Water Water Water

Something in me requires that I spend time with water. Looking at it, swimming in it, paddling on it, wading in it. sitting next to it. Something.

I’m obsessed. I get water cravings. I especially get beach cravings, but unfortunately those are hard to satisfy when I live in the Inland Northwest, about six hours from the nearest ocean water. Luckily, there are loads of lakes and rivers. Every time I spend time with water, my state of mind and my physical feelings vastly improve.

The other day, I stopped by the river after work and dipped my feet in the water just as the sun was getting low in the sky.

Today, I was reunited with my most precious possession: my standup paddleboard! I bought my paddleboard the summer before I left to travel, so I only got one summer with him. And it was a glorious summer. But I missed him the whole time I was gone. While I was traveling, I dreamed about this moment. I dreamed how splendid it would be to paddle out on one of our lakes again. The water was glassy. The sun reflected charmingly off of the surface. The water was cold, but refreshingly crisp. And how I missed those pine tree-studded shores.

The Adventure Continues…

No, that’s not some far-off expanse of foreign land. That’s home. That’s the prairie right outside of Spokane in Washington.

It would seem, since I’m back at home, I no longer have use for a travel blog. What does one do with a travel blog when the trip is over? My answer: Keep traveling!

I’m not going to take off on another worldwide adventure just yet. I plan to stick around this town. While being abroad, I realized how little I actually explored of Spokane and the places surrounding it.

The Northwest is an amazing place that people from all over come to see and I have some serious appreciating of it to do. Today I hopped on a bus to Seattle to go to a dear friend’s wedding and stay in the city for the weekend.

That’s just the start. Canada is just two hours above me, Idaho and Montana within arm’s reach and Oregon a short drive to the south. I strategically took a job with a schedule of four tens, so every weekend is a three day weekend!

One of the most important things I learned over the last year and two months is to live everyday like I’m traveling.

Before my trip, I got into a snooze-worthy cycle of work, relax, work, relax, work, relax (with a lot of worrying and feeling blue thrown in between). But when I was traveling, I didn’t let myself be so boring. I soaked everything in and went on adventures. Why would I not do that back at home?

The way I see it now that the lazy haze has lifted around me, there are adventures to be had, places to see, loads of people to meet and even a business venture to pursue! I want to share that with you all as well as recall some things from my trip that I didn’t get to write about and continue to talk about the struggles of anxiety and depression.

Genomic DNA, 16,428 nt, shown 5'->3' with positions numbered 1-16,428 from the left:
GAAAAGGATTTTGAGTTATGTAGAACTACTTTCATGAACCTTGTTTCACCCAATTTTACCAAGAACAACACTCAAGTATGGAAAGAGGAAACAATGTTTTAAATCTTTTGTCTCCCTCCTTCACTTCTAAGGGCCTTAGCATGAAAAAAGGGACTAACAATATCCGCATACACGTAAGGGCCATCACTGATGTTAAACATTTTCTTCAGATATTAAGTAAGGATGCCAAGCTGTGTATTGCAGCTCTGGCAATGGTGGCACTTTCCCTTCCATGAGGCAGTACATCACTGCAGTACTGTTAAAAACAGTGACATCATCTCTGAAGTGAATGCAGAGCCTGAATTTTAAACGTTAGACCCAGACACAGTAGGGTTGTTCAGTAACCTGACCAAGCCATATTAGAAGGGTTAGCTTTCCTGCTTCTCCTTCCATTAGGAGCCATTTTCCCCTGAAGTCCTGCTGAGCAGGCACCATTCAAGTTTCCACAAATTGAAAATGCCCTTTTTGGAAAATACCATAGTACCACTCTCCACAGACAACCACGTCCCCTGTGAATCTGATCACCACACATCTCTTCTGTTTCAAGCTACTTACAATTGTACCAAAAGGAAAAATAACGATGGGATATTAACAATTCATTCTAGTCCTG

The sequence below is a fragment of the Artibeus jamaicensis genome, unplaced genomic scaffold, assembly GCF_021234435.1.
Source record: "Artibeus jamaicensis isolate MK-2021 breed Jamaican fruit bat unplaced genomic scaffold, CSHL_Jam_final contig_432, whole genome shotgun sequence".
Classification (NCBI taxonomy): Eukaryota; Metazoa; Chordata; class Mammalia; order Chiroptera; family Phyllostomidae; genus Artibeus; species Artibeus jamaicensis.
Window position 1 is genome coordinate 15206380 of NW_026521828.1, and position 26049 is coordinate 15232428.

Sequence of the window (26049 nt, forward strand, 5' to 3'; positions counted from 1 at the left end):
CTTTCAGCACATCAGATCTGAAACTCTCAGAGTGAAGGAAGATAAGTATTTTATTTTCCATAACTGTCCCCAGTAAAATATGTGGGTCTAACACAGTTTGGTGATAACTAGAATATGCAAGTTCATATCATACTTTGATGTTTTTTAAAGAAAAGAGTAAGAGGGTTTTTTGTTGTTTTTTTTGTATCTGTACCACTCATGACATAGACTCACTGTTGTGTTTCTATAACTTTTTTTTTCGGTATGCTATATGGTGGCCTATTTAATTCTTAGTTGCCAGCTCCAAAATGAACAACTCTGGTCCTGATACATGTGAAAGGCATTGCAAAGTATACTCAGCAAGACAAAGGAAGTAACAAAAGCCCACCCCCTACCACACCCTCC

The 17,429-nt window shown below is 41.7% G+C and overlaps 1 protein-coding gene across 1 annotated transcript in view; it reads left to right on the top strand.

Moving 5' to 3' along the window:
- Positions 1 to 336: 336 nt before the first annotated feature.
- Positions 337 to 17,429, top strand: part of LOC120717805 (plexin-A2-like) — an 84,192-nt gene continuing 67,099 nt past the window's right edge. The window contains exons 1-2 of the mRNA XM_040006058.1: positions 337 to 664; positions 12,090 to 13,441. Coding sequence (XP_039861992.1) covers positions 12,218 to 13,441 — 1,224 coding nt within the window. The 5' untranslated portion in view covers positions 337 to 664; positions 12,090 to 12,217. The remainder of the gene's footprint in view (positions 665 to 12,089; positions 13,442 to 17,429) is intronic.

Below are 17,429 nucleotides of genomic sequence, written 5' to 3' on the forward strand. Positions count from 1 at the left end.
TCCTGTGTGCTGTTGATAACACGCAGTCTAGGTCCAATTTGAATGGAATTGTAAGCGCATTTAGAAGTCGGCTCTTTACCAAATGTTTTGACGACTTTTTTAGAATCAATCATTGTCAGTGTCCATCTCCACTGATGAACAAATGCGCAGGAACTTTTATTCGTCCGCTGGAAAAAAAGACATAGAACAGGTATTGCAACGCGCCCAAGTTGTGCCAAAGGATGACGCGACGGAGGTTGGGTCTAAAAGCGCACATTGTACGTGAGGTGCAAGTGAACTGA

So if you want to come along on that journey, you’re more than welcome!

“To You”

One of my favorite poems from Walt Whitman:

“To You

Stranger, if you passing meet me and desire to speak to me,
why should you not speak to me?
And why should I not speak to you?”

This is how I tried to operate while I traveled.

Too often, people think they will look weird or creepy if they just talk to random strangers on the street. How often have you simply wanted to know what someone is doing or complement someone on something they’re wearing or tell the person nearest you some interesting musing that popped in your head or just say “hi” to someone that looks kind or fascinating? I don’t know about you, but for me it’s pretty often.

But more times than not I don’t say anything because I’m scared. But when I have done it or someone has done it to me, it was great.

In Bath, England a family wandered away to do something and left their dad behind on a bench. I was sitting next to him. We just started talking for no particular reason. His family returned with fudge and gave me a piece. Free fudge!

In Asheville, North Carolina I was walking around the city with my backpack on the way to the airport and a guy just walked right up to me and asked, “How long have you been traveling for?” It was a guy I had observed quizzically over the last hour as he sat near me in the market square, devouring a whole cooked chicken with his hands by himself accompanied by a full, brand-new bottle of barbecue sauce. I found out he’s a traveler, too, and an AmeriCorps volunteer. I never got an explanation for the chicken, but it was fun. Cool guy.

This is how I tried to operate while I traveled and how I want to be at home, too.